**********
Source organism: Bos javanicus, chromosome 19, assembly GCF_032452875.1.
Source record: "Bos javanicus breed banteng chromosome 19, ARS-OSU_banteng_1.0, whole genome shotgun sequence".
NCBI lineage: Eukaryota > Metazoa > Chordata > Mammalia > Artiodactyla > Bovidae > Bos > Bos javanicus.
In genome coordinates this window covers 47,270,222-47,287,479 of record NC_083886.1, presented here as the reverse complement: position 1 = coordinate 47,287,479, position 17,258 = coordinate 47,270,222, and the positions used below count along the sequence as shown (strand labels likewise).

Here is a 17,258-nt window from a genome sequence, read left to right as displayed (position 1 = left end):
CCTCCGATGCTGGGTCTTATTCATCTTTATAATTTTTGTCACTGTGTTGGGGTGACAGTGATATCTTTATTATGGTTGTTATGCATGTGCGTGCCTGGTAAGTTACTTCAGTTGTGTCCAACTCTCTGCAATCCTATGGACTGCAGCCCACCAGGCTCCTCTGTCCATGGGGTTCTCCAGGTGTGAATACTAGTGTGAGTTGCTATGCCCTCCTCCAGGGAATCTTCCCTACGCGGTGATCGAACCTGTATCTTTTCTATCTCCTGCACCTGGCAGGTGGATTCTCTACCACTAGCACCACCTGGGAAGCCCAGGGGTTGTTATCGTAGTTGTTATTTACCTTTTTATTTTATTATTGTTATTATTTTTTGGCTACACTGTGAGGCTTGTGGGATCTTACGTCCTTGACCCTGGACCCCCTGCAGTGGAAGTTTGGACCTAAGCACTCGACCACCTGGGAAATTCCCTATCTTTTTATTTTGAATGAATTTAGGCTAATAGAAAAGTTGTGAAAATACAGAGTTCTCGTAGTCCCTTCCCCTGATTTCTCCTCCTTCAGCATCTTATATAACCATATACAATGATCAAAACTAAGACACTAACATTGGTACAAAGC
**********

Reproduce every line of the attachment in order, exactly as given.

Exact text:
Source organism: Bos javanicus, chromosome 19, assembly GCF_032452875.1.
Source record: "Bos javanicus breed banteng chromosome 19, ARS-OSU_banteng_1.0, whole genome shotgun sequence".
NCBI lineage: Eukaryota > Metazoa > Chordata > Mammalia > Artiodactyla > Bovidae > Bos > Bos javanicus.
In genome coordinates this window covers 47,270,222-47,287,479 of record NC_083886.1, presented here as the reverse complement: position 1 = coordinate 47,287,479, position 17,258 = coordinate 47,270,222, and the positions used below count along the sequence as shown (strand labels likewise).

Here is a 17,258-nt window from a genome sequence, read left to right as displayed (position 1 = left end):
CCTCCGATGCTGGGTCTTATTCATCTTTATAATTTTTGTCACTGTGTTGGGGTGACAGTGATATCTTTATTATGGTTGTTATGCATGTGCGTGCCTGGTAAGTTACTTCAGTTGTGTCCAACTCTCTGCAATCCTATGGACTGCAGCCCACCAGGCTCCTCTGTCCATGGGGTTCTCCAGGTGTGAATACTAGTGTGAGTTGCTATGCCCTCCTCCAGGGAATCTTCCCTACGCGGTGATCGAACCTGTATCTTTTCTATCTCCTGCACCTGGCAGGTGGATTCTCTACCACTAGCACCACCTGGGAAGCCCAGGGGTTGTTATCGTAGTTGTTATTTACCTTTTTATTTTATTATTGTTATTATTTTTTGGCTACACTGTGAGGCTTGTGGGATCTTACGTCCTTGACCCTGGACCCCCTGCAGTGGAAGTTTGGACCTAAGCACTCGACCACCTGGGAAATTCCCTATCTTTTTATTTTGAATGAATTTAGGCTAATAGAAAAGTTGTGAAAATACAGAGTTCTCGTAGTCCCTTCCCCTGATTTCTCCTCCTTCAGCATCTTATATAACCATATACAATGATCAAAACTAAGACACTAACATTGGTACAAAGC